In this article, Jameson discusses a conflict that science fiction authors face. The conflict is closure. It seems contradictory when making up a narrative in the future that is completely imaginary to have to end it. The fact that there must be closure in a novel, if it is to follow the typical narrative style, means that science fiction novels tend to end confirming that the imaginary events were false.
For example, if we look at The Strange Case of Dr Jekyll and Mr Hyde, at the end we see the demise of both main characters. Stevenson came up with an extremely provocative and creative storyline to explore the idea of the other, but because it is a narrative he is writing, he must kill off these two characters at the end of the book. This provides closure and containment and succeeds in limiting the characters to the pages of the book.
Wells does not fully conform to this so-called obligation for closure in The Time Machine. In the ending of The Time Machine, the time traveller has set off on another expedition and it is 3 years on and he has still not returned. It seems that Wells has addressed this conflict of closure and science fiction novels by giving a sort a resolution and then taking it back. Closure happens when the time traveller has returned from the trip and is at the dinner party with his alien flowers. This final trip that he never returns from however, challenges this resolution. Wells does not want to end his science fiction work with a resolution so he almost does (to lend the novel a typical structure of beginning, middle, end) and then he takes it away.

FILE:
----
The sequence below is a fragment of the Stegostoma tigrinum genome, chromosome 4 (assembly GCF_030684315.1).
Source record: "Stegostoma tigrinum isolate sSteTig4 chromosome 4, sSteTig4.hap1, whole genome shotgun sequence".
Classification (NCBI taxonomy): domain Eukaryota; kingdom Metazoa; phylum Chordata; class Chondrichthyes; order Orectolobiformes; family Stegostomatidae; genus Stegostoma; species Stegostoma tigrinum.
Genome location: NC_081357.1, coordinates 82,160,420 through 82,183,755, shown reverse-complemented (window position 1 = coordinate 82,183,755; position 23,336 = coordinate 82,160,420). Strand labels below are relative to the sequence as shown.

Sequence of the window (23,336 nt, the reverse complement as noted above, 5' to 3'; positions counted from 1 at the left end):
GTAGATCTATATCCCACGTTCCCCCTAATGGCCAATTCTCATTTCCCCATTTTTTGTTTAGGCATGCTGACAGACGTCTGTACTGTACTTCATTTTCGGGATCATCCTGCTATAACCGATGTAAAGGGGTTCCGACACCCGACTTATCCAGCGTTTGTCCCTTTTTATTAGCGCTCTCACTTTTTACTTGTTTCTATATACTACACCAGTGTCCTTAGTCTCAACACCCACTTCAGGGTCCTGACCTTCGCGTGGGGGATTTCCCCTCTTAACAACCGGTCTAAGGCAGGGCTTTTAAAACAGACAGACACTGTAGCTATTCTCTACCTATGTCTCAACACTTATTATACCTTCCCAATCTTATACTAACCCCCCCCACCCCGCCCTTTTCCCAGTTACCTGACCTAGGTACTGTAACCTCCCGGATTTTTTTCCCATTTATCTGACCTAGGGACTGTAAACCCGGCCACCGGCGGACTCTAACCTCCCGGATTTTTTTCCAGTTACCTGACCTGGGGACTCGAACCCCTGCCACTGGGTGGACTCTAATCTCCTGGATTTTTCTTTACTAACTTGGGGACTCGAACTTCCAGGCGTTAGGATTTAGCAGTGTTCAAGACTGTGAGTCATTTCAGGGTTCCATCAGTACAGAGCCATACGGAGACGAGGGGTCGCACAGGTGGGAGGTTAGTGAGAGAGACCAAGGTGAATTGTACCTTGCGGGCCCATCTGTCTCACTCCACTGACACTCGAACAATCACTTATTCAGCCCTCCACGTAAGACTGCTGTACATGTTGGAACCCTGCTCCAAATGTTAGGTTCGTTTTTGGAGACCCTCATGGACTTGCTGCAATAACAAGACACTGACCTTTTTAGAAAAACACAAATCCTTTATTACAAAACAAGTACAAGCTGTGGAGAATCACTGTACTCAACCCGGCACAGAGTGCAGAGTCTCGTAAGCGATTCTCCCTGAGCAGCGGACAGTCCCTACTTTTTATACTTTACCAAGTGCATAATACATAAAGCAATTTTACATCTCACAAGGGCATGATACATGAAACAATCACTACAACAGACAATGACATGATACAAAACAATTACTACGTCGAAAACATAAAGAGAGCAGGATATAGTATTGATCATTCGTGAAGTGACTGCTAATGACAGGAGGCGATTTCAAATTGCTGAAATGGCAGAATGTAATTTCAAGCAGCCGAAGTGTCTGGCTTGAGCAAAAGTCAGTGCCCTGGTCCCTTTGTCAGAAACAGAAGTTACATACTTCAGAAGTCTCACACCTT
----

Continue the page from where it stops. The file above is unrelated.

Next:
Wells is teasing the reader. Is this idea of other universes purely a topic of intellectual exploration that happens at dinner parties or is it real. Is it just another example of a group of intellectuals bringing together their many different opinions? This is how ideology is created according to Jameson. Wells is trying to blur the lines between false consciousness and science and I think it is his ending that ultimately lets him succeed in doing this.